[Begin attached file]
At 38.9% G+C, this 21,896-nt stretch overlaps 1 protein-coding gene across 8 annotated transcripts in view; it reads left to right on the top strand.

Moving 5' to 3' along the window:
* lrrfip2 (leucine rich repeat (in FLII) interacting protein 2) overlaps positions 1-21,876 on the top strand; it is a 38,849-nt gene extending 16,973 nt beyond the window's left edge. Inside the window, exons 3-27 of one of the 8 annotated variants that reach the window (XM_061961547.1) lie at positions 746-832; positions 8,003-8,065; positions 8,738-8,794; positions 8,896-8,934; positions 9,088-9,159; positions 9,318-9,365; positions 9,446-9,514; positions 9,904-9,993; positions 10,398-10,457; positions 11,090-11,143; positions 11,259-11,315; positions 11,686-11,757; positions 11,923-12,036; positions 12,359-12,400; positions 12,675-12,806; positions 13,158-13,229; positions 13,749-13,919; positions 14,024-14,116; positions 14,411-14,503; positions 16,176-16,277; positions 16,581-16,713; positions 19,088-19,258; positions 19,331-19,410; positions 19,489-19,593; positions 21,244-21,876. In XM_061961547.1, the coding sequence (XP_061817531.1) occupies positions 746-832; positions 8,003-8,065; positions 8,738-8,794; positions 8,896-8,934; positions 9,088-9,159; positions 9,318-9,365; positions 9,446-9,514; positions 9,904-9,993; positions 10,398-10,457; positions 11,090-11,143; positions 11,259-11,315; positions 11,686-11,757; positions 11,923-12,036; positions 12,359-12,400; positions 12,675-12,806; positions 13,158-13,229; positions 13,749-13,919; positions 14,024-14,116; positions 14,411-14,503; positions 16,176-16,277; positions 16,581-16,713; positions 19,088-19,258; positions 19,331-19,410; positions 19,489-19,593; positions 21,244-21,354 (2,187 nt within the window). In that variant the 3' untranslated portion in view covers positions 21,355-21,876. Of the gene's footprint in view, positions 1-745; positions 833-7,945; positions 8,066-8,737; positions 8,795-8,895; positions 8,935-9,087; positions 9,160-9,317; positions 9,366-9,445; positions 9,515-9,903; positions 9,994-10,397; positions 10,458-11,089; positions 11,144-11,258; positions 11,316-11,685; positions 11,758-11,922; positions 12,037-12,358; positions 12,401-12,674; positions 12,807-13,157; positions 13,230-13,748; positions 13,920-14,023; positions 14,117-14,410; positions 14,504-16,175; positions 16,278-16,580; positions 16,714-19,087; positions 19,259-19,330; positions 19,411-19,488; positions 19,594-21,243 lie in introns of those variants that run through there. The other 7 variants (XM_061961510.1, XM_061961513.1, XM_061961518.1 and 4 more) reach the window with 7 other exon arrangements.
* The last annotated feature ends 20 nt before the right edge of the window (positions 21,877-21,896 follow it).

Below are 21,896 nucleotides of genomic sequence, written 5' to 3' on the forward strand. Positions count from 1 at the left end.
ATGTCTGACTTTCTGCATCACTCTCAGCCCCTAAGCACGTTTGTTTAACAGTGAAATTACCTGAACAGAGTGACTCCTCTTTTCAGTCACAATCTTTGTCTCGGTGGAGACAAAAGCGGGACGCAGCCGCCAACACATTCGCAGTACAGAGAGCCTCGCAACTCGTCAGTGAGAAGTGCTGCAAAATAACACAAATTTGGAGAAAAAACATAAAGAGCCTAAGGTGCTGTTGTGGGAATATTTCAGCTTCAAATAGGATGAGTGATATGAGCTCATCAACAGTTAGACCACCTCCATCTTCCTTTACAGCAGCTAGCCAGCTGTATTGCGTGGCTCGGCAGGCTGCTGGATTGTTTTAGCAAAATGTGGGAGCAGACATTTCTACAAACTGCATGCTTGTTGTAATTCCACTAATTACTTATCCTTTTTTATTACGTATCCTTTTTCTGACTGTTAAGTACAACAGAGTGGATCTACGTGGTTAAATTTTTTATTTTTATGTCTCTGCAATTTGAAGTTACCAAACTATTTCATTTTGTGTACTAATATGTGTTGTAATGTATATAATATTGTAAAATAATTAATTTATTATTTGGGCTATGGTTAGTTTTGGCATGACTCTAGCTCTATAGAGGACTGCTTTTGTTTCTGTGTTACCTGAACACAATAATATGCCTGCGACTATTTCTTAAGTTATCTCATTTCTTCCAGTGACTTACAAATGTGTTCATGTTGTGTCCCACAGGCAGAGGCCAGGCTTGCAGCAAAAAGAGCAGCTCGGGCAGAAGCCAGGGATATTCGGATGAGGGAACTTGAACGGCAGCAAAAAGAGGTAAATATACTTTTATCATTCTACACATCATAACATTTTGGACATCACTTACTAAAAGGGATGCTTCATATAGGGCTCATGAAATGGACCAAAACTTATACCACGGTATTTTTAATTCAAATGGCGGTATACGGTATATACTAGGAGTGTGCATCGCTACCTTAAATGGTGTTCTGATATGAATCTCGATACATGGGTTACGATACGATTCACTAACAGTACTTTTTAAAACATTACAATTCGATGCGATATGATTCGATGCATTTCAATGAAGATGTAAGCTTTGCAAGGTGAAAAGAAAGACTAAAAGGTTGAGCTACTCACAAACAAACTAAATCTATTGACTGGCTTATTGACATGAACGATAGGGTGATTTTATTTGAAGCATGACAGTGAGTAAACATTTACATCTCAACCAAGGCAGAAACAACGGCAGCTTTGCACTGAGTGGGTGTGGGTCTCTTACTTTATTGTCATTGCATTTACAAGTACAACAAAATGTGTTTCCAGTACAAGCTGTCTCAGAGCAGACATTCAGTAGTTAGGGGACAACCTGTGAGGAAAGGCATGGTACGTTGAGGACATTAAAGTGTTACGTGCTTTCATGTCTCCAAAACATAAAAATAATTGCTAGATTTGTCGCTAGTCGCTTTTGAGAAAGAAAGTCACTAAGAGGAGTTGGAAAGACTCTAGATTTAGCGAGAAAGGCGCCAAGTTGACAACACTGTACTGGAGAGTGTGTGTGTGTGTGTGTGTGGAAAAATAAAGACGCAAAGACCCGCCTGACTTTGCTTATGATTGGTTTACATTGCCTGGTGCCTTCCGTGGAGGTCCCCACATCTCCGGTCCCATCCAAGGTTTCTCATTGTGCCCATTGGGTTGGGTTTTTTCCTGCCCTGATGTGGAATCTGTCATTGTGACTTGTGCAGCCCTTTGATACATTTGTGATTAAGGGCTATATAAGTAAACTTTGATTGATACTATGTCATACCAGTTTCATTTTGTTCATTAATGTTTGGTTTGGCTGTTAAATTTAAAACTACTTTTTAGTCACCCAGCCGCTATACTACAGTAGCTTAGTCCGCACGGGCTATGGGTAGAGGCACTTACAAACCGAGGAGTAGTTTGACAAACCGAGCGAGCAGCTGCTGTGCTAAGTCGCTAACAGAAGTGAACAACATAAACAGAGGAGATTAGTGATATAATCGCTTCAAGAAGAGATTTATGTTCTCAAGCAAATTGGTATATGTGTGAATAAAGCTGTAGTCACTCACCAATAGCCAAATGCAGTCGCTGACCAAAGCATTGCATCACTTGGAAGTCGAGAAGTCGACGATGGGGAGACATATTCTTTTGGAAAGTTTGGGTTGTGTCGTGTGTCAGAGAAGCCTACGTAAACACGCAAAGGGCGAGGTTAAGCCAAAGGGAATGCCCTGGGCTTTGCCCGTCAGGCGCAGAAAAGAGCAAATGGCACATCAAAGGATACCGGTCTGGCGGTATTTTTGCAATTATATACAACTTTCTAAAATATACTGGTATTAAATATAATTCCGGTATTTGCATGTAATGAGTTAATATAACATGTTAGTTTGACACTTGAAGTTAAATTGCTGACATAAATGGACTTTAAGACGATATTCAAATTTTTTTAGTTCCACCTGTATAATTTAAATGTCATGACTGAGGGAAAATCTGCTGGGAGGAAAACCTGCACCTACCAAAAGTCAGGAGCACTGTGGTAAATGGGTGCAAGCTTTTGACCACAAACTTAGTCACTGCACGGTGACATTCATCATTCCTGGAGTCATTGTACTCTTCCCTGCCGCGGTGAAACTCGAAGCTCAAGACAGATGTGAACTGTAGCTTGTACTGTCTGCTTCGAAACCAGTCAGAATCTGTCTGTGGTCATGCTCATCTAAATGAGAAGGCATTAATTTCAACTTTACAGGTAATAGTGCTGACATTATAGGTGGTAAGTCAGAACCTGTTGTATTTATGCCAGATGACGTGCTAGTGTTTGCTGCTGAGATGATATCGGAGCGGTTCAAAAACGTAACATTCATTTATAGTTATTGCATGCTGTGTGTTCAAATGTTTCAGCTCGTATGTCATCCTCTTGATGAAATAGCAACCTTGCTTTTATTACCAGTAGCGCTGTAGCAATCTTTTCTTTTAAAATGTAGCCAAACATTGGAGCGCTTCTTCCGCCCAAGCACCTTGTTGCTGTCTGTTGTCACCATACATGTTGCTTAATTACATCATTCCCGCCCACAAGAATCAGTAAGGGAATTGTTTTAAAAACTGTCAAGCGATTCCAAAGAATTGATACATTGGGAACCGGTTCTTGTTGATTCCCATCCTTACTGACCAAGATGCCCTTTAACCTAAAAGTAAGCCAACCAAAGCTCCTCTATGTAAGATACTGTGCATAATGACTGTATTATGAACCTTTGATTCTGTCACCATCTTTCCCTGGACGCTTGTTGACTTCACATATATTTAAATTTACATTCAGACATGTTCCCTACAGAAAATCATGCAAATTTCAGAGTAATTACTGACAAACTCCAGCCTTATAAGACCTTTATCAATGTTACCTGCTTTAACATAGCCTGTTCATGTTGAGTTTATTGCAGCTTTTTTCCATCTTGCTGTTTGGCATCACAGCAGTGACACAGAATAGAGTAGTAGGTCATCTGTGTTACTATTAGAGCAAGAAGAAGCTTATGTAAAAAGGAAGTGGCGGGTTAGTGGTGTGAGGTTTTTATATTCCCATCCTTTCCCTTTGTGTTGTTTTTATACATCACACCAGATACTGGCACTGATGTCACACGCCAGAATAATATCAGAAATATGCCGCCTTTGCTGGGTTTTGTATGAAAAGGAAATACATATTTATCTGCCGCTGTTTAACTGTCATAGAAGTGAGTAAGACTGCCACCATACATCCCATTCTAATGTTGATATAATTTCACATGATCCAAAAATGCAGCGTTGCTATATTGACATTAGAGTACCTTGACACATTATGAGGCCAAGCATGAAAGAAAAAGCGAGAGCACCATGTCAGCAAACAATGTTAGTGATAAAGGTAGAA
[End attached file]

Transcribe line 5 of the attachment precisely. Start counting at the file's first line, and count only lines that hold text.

Below are 21,896 nucleotides of genomic sequence, written 5' to 3' on the forward strand. Positions count from 1 at the left end.